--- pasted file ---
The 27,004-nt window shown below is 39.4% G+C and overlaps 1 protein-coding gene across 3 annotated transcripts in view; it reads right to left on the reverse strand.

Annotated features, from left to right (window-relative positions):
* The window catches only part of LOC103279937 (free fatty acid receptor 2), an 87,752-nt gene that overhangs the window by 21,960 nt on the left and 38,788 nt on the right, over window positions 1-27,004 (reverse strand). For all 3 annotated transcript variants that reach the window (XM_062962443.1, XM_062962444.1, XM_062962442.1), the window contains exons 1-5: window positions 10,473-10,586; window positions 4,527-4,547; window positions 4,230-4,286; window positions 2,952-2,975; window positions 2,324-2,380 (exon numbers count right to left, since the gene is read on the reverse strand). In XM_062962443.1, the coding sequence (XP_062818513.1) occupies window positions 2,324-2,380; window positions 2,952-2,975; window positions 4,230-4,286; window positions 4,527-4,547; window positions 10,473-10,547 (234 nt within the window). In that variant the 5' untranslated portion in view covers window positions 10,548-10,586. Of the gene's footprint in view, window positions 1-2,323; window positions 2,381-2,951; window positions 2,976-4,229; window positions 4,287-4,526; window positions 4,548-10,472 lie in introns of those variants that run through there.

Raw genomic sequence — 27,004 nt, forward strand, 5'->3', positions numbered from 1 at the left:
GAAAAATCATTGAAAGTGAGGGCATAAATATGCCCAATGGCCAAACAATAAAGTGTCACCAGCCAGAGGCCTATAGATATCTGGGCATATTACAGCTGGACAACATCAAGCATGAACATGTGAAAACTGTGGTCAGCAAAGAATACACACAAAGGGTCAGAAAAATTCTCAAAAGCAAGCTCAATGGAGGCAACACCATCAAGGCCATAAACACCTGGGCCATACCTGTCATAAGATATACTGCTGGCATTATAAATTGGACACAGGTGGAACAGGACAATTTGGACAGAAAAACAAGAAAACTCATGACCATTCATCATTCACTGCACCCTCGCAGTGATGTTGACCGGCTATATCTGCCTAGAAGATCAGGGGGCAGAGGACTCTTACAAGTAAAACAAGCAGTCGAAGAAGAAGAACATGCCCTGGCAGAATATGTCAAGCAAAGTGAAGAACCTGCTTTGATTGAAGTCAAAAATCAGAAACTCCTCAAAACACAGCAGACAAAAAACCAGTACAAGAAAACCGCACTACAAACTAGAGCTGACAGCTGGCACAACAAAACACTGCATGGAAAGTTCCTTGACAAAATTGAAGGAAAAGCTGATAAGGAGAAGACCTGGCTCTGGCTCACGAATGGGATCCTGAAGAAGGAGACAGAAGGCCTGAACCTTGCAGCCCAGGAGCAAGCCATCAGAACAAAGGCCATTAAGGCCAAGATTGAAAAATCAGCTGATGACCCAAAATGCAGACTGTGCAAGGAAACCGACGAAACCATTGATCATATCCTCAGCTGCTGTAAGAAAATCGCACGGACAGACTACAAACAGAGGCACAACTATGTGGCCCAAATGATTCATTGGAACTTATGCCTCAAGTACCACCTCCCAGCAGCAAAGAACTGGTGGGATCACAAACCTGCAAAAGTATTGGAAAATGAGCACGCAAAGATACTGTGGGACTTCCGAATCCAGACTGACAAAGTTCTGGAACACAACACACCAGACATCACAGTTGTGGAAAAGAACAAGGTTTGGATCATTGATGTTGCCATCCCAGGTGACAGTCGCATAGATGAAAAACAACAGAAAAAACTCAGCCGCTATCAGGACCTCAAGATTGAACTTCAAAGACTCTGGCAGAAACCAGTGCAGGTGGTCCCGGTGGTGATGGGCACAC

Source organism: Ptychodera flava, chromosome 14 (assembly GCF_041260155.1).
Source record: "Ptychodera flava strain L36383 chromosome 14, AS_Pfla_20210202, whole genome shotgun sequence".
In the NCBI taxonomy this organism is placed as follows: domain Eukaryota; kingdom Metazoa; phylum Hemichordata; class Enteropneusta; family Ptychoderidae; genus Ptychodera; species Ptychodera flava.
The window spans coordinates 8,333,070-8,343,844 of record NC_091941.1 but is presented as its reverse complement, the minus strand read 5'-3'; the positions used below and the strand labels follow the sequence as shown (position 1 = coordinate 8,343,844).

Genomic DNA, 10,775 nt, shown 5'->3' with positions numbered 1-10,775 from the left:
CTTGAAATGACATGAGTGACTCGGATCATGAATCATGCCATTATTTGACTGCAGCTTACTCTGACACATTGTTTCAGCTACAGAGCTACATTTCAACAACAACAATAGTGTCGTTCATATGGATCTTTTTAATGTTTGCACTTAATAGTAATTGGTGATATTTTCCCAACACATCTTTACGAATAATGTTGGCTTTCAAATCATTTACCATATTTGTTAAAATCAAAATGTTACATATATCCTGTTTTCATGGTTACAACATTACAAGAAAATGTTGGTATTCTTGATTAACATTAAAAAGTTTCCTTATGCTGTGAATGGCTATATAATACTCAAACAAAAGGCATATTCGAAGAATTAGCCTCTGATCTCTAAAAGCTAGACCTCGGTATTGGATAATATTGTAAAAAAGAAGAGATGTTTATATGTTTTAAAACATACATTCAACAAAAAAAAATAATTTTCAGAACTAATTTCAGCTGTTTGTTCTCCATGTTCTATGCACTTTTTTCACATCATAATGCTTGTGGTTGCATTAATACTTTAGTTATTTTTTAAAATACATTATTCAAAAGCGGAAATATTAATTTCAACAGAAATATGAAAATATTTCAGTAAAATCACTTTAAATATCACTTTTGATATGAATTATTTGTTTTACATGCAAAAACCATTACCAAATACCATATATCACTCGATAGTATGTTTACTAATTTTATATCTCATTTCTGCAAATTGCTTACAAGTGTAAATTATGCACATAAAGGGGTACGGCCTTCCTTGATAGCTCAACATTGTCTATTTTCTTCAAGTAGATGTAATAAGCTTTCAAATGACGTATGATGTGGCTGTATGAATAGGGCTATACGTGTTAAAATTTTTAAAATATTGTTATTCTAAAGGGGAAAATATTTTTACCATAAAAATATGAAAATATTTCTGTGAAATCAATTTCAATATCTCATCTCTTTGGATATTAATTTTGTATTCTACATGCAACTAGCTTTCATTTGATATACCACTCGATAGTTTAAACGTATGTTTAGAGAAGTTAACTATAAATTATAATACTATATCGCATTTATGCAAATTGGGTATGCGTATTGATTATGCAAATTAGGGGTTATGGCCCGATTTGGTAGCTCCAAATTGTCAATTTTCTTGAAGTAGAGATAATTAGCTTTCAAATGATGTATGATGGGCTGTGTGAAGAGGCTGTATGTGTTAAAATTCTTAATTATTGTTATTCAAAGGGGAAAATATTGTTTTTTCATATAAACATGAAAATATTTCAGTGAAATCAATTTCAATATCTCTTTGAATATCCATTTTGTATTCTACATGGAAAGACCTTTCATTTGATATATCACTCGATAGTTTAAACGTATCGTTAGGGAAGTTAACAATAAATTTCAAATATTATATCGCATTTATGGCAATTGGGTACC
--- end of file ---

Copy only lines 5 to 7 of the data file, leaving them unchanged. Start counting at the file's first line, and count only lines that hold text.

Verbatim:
GAAAAATCATTGAAAGTGAGGGCATAAATATGCCCAATGGCCAAACAATAAAGTGTCACCAGCCAGAGGCCTATAGATATCTGGGCATATTACAGCTGGACAACATCAAGCATGAACATGTGAAAACTGTGGTCAGCAAAGAATACACACAAAGGGTCAGAAAAATTCTCAAAAGCAAGCTCAATGGAGGCAACACCATCAAGGCCATAAACACCTGGGCCATACCTGTCATAAGATATACTGCTGGCATTATAAATTGGACACAGGTGGAACAGGACAATTTGGACAGAAAAACAAGAAAACTCATGACCATTCATCATTCACTGCACCCTCGCAGTGATGTTGACCGGCTATATCTGCCTAGAAGATCAGGGGGCAGAGGACTCTTACAAGTAAAACAAGCAGTCGAAGAAGAAGAACATGCCCTGGCAGAATATGTCAAGCAAAGTGAAGAACCTGCTTTGATTGAAGTCAAAAATCAGAAACTCCTCAAAACACAGCAGACAAAAAACCAGTACAAGAAAACCGCACTACAAACTAGAGCTGACAGCTGGCACAACAAAACACTGCATGGAAAGTTCCTTGACAAAATTGAAGGAAAAGCTGATAAGGAGAAGACCTGGCTCTGGCTCACGAATGGGATCCTGAAGAAGGAGACAGAAGGCCTGAACCTTGCAGCCCAGGAGCAAGCCATCAGAACAAAGGCCATTAAGGCCAAGATTGAAAAATCAGCTGATGACCCAAAATGCAGACTGTGCAAGGAAACCGACGAAACCATTGATCATATCCTCAGCTGCTGTAAGAAAATCGCACGGACAGACTACAAACAGAGGCACAACTATGTGGCCCAAATGATTCATTGGAACTTATGCCTCAAGTACCACCTCCCAGCAGCAAAGAACTGGTGGGATCACAAACCTGCAAAAGTATTGGAAAATGAGCACGCAAAGATACTGTGGGACTTCCGAATCCAGACTGACAAAGTTCTGGAACACAACACACCAGACATCACAGTTGTGGAAAAGAACAAGGTTTGGATCATTGATGTTGCCATCCCAGGTGACAGTCGCATAGATGAAAAACAACAGAAAAAACTCAGCCGCTATCAGGACCTCAAGATTGAACTTCAAAGACTCTGGCAGAAACCAGTGCAGGTGGTCCCGGTGGTGATGGGCACAC

Source organism: Ptychodera flava, chromosome 14 (assembly GCF_041260155.1).
Source record: "Ptychodera flava strain L36383 chromosome 14, AS_Pfla_20210202, whole genome shotgun sequence".